I have to admit to being very fond of St Ambrose. Ever since I first sat down to read his Explanatio Psalmorum, a very discursive work, I’ve been enchanted. His story is familiar to most people. (The summary in Wikipedia is more accurate than most but it doesn’t convey the charm of the man.) Here was a great administrator who was also a theologian, but not as good a theologian as he was administrator — enough to endear him to those of us who know we’re better at admin than we are at thinking theologically; a man who was chosen as bishop before he was even baptized — so not a career cleric in any sense of the term, despite his vivid sense of the importance of the episcopal office and the sacredness of the prebyterate; a man who was noted for his charity and courtesy, so that even Arian opponents respected him. Yes, Ambrose does tend to get a little enthusiastic in his exaltation of virginity, but he stood up to the emperor at a time when no one else would and was strong and clear in his ethical teaching. He loved books and allegedly amazed Augustine by reading silently. His view of liturgy was wide and generous, making him fast on Saturdays when in Rome but not when in Milan. Hymn-lovers know him best for some of his musical gems, including Aeterne rerum Conditor. His feast-day is a reminder to all of us of some of the qualities we need to cultivate, not least his courage. When he was asked to cede his church to the Arians, he stood firm:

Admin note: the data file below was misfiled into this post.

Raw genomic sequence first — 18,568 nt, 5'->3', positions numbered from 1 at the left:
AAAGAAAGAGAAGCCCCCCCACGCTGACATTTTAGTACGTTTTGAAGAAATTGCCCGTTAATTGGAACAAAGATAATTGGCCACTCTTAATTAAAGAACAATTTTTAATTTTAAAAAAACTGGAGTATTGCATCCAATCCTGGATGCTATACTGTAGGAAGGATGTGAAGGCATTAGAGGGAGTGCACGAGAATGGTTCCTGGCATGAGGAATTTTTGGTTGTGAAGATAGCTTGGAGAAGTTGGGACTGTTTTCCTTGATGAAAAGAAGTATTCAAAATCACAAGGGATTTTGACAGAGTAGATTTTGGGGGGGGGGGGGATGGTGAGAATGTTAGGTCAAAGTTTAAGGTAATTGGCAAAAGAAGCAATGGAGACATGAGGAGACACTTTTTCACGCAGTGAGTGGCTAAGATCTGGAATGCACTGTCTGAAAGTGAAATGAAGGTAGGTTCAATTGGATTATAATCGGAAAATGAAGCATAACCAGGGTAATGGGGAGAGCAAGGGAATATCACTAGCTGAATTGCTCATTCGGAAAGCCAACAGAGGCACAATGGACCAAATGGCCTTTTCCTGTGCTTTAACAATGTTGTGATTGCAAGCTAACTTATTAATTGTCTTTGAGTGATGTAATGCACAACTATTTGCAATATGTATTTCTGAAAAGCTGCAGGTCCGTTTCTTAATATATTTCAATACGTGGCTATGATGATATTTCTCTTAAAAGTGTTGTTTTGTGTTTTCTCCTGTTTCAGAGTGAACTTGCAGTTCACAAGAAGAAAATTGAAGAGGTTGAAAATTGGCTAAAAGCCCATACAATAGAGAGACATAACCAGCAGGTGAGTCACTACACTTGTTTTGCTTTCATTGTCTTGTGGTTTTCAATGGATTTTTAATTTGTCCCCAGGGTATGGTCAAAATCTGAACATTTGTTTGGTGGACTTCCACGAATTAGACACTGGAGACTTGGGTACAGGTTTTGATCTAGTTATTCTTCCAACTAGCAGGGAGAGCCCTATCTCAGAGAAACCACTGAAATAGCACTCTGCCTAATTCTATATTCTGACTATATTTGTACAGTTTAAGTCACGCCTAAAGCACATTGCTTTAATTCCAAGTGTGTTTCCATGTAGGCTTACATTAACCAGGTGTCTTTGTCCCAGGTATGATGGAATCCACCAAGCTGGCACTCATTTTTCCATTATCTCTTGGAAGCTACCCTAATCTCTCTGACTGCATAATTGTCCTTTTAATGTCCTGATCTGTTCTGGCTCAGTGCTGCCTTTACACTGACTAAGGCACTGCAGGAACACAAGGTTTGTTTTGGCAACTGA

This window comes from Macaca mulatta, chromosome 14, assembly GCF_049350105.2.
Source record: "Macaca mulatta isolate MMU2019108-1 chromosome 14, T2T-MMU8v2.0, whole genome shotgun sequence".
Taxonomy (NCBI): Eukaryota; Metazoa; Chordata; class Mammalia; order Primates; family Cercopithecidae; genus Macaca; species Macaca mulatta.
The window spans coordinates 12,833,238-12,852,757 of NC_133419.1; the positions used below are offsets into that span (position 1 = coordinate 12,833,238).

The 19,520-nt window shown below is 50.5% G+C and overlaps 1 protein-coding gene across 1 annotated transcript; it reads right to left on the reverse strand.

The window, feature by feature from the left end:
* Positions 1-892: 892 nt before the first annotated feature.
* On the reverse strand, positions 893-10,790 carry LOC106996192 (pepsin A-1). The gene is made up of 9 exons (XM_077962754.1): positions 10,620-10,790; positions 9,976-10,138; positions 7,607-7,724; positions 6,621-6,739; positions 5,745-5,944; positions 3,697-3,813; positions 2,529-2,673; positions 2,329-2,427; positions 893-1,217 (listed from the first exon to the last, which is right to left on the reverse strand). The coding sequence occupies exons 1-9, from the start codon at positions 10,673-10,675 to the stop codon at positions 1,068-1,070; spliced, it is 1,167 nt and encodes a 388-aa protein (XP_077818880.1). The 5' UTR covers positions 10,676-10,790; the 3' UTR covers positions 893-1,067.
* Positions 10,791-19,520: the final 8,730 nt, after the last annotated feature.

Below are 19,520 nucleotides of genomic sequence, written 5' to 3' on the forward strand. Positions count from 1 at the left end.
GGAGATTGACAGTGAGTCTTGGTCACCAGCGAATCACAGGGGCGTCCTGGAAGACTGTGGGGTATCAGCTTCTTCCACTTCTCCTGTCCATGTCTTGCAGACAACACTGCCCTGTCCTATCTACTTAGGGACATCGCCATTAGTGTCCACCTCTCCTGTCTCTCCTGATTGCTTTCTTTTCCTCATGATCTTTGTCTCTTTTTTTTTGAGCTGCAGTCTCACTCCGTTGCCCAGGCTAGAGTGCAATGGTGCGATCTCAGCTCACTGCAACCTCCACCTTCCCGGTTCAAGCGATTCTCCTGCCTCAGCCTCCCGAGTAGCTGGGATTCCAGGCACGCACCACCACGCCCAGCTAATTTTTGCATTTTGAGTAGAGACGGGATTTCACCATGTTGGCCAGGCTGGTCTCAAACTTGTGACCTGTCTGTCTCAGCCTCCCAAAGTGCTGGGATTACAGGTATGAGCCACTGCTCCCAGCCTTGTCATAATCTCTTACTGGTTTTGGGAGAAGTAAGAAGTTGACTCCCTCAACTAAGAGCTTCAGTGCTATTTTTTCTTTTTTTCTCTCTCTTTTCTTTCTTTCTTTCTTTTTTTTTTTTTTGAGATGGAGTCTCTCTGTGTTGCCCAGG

If you demand my person, I am ready to submit: carry me to prison or to death, I will not resist; but I will never betray the church of Christ. I will not call upon the people to succour me; I will die at the foot of the altar rather than desert it. The tumult of the people I will not encourage: but God alone can appease it.
O si sic omnes.